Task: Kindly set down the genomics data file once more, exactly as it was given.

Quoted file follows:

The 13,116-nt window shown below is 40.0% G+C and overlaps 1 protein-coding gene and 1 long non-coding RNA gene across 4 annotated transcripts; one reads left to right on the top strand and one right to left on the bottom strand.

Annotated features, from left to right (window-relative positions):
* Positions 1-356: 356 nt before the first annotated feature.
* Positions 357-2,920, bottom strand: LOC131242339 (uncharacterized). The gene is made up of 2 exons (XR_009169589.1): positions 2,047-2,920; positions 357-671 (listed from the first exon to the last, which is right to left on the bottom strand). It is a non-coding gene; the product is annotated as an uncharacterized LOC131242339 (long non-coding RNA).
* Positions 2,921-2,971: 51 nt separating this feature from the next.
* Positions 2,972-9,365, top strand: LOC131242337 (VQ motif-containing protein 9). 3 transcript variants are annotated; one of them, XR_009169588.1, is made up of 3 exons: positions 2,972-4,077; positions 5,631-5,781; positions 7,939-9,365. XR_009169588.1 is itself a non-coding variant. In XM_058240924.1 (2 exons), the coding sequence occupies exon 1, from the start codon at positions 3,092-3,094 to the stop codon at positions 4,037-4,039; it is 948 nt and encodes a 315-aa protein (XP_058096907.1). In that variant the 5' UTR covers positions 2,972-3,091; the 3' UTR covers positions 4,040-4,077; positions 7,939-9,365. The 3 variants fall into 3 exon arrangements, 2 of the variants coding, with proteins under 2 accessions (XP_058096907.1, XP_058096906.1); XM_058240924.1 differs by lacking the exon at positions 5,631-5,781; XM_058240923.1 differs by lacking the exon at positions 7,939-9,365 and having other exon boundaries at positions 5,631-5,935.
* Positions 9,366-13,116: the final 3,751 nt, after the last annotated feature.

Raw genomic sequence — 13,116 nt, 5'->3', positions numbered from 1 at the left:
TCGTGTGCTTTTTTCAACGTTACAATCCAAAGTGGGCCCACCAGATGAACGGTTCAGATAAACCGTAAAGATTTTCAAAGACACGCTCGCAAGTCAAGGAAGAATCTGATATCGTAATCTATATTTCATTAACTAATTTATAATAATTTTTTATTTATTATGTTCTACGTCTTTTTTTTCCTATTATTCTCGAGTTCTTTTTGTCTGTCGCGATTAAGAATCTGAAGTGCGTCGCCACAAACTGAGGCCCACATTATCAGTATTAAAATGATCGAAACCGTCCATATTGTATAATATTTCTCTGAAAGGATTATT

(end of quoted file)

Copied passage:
The 13,116-nt window shown below is 40.0% G+C and overlaps 1 protein-coding gene and 1 long non-coding RNA gene across 4 annotated transcripts; one reads left to right on the top strand and one right to left on the bottom strand.

Annotated features, from left to right (window-relative positions):
* Positions 1-356: 356 nt before the first annotated feature.
* Positions 357-2,920, bottom strand: LOC131242339 (uncharacterized). The gene is made up of 2 exons (XR_009169589.1): positions 2,047-2,920; positions 357-671 (listed from the first exon to the last, which is right to left on the bottom strand). It is a non-coding gene; the product is annotated as an uncharacterized LOC131242339 (long non-coding RNA).
* Positions 2,921-2,971: 51 nt separating this feature from the next.
* Positions 2,972-9,365, top strand: LOC131242337 (VQ motif-containing protein 9). 3 transcript variants are annotated; one of them, XR_009169588.1, is made up of 3 exons: positions 2,972-4,077; positions 5,631-5,781; positions 7,939-9,365. XR_009169588.1 is itself a non-coding variant. In XM_058240924.1 (2 exons), the coding sequence occupies exon 1, from the start codon at positions 3,092-3,094 to the stop codon at positions 4,037-4,039; it is 948 nt and encodes a 315-aa protein (XP_058096907.1). In that variant the 5' UTR covers positions 2,972-3,091; the 3' UTR covers positions 4,040-4,077; positions 7,939-9,365. The 3 variants fall into 3 exon arrangements, 2 of the variants coding, with proteins under 2 accessions (XP_058096907.1, XP_058096906.1); XM_058240924.1 differs by lacking the exon at positions 5,631-5,781; XM_058240923.1 differs by lacking the exon at positions 7,939-9,365 and having other exon boundaries at positions 5,631-5,935.
* Positions 9,366-13,116: the final 3,751 nt, after the last annotated feature.

Raw genomic sequence — 13,116 nt, 5'->3', positions numbered from 1 at the left:
TCGTGTGCTTTTTTCAACGTTACAATCCAAAGTGGGCCCACCAGATGAACGGTTCAGATAAACCGTAAAGATTTTCAAAGACACGCTCGCAAGTCAAGGAAGAATCTGATATCGTAATCTATATTTCATTAACTAATTTATAATAATTTTTTATTTATTATGTTCTACGTCTTTTTTTTCCTATTATTCTCGAGTTCTTTTTGTCTGTCGCGATTAAGAATCTGAAGTGCGTCGCCACAAACTGAGGCCCACATTATCAGTATTAAAATGATCGAAACCGTCCATATTGTATAATATTTCTCTGAAAGGATTATT